“Exactly identical, don’t you mean?” she says.

I stop and unfasten my tie and then begin to unbutton my shirt. Levant’s smirk upgrades itself to a sneer. I open my shirt just enough to show her my tattoo.

“What,” she says, “is that?”

“It’s an eagle. An individualist, unbound by gravity.”

“It’s supposed to impress me somehow?”

“Did your husband have one?”

“No, he wasn’t that dumb or crass.”

“Well there you go.”


“I came in someone else’s car,” she says. “So you’re stuck with me.”


I slide into the driver’s seat and she gets in next to me, grabbing the newspaper off the seat. “The Daily News? My husband hated this paper.”

“Me too. I get it to remind me why I do what I do.”

She reads the headline aloud. “Jonathans Out! Leading think tank recommends deporting majority of ‘Jonathans’ to protect the genetic future of the nation.”

I start the car and pull out into the road. “Read the rest. It’s very informative.”

“Eight years after physicist Jonathan Pluvial’s reckless teleportation experiment led to the creation of over a hundred thousand copies of himself, identical to the atomic level, we are all encouraged to believe that these clones have assimilated themselves into society as distinct individuals, bringing us many benefits. To argue otherwise is to be accused of Pluvialist discrimination.

“Yesterday, however, a leading think tank defied the climate of political correctness to argue that many if not most of the so-called ‘Jonathans’ should be deported to other countries. Their argument was not of the moral or religious kind that is so often denounced by the PC establishment, but instead a scientific and biological one. As increasing numbers of Jonathans marry and start families, the genetic diversity of the nation is threatened. Like a once proud royal family made weak through in-breeding, we must face up to this new challenge, or risk a rash of otherwise avoidable genetic diseases.

“Many who oppose the large concentration of Jonathans on other grounds are delighted with the report, saying that it is only the latest of many good reasons for such a policy. They also cite problems with integration, identity politics and crime.”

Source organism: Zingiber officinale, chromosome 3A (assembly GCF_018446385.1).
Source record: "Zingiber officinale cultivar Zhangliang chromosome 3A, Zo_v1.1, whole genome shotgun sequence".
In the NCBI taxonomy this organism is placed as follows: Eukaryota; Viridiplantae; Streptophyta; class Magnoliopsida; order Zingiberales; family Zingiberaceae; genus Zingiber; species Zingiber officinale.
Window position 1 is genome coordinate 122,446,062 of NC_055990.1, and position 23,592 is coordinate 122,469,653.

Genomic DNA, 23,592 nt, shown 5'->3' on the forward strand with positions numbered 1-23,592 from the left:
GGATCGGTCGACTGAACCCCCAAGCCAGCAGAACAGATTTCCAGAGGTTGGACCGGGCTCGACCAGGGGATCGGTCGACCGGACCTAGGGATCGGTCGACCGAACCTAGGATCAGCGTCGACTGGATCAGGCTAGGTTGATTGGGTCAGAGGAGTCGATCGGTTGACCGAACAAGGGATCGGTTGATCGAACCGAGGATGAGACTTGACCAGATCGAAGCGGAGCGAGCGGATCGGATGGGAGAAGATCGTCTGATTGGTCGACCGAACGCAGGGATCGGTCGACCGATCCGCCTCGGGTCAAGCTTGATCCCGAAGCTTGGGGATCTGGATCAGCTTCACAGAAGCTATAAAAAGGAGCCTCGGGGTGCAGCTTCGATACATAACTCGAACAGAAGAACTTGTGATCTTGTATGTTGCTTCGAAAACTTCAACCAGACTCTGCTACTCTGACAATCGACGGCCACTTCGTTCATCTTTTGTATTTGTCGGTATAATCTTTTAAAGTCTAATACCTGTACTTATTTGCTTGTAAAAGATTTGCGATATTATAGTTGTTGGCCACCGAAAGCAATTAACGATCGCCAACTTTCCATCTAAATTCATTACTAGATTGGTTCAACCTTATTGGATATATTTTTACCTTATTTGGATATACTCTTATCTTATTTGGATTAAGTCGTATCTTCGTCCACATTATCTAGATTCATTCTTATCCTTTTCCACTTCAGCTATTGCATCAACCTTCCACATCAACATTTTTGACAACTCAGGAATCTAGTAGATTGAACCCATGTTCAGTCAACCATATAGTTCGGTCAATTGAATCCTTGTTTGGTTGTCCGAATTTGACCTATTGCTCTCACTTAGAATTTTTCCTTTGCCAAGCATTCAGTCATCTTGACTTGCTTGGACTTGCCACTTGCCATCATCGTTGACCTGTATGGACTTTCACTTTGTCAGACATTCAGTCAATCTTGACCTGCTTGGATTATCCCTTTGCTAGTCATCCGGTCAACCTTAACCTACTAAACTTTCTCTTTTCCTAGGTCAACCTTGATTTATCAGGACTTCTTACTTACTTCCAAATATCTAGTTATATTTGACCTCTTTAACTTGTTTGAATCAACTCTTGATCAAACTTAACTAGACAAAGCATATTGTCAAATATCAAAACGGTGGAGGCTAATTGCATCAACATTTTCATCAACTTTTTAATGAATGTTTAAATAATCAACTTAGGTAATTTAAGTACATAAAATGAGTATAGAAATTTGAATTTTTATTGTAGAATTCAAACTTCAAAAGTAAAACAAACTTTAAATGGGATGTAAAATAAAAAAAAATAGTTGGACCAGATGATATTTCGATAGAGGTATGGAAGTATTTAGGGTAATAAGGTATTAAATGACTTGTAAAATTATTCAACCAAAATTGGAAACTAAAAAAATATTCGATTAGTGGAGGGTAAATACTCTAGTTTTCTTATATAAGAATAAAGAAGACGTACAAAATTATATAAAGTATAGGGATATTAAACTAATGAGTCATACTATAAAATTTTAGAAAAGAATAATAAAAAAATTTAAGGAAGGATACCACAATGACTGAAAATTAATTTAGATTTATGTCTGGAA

I snatch the paper from her hands as she finishes the last sentence and toss it onto the back seat. “You know something? Compared to the rest of the population, we’re actually ten thousand times less likely to commit a crime. I should know, I’m on the case for almost all of them. It’s easy to point to a bunch of convictions and show that all the criminals have the same face. But it’s cheap. And it’s wrong.”

I look at her hands as they sit in her lap. “You still wear your ring?” I ask.

She grasps the ring firmly in a balled fist and, with great difficulty, pulls it from her finger. I can’t help but wonder how long she was married to him. Then she lowers the window and throws the ring out. The wind snatches at her hair as we pick up speed, framing her face in an appealing halo of waving dark curls.

“I really want you to get a transfer,” I tell her again.

“Tough. I’m an unavoidable circumstance. How you react to me is up to you, isn’t that what you were saying?”

“It doesn’t mean I have to like it.”

“I think you’re going to fall in love with me,” she says softly, pursing her lips.

“Whatever,” I say gruffly, trying to push the image of her cupid’s bow from my mind.


Michelle Fry said...

I like how creative you got with this week's theme.

commongal said...

Very well written.
I think that the name "Jonathan" was code for Yankee during the American Civil War, but I'm not sure. In Hebrew, it means, "Gift from God." You use it cleverly here -- I'll check on the code issue sometime today or soon after.

commongal said...

Actually, it was a derogatory term for American Revolutionary, during the American Revolution. This link refers to the "Brother Jonathan" cartoons which were British send-ups of future Americans.

Pacian said...

I didn't know that! It's odd to think that people have been up in arms over 'Jonathans' in the past...

paris parfait said...

Very interesting twist on the prompt. Great imagination and attention to detail.

Michelle said...

I love what I see as a twist on the idea of individual responsiblity, or rather, a case for it. Your writing is, as always, entertaining.

Roadchick said...

Very interesting...the 'chick will be thinking about it for some time to come.
Thank you!

commongal said...

It's odd to think that
"Jonathan" has been a name associated with anything terrible, as the first one, the fellow in the Bible, was such a good egg. But, I have a close friend with that name and so I've grown to pay attention to it when I see it.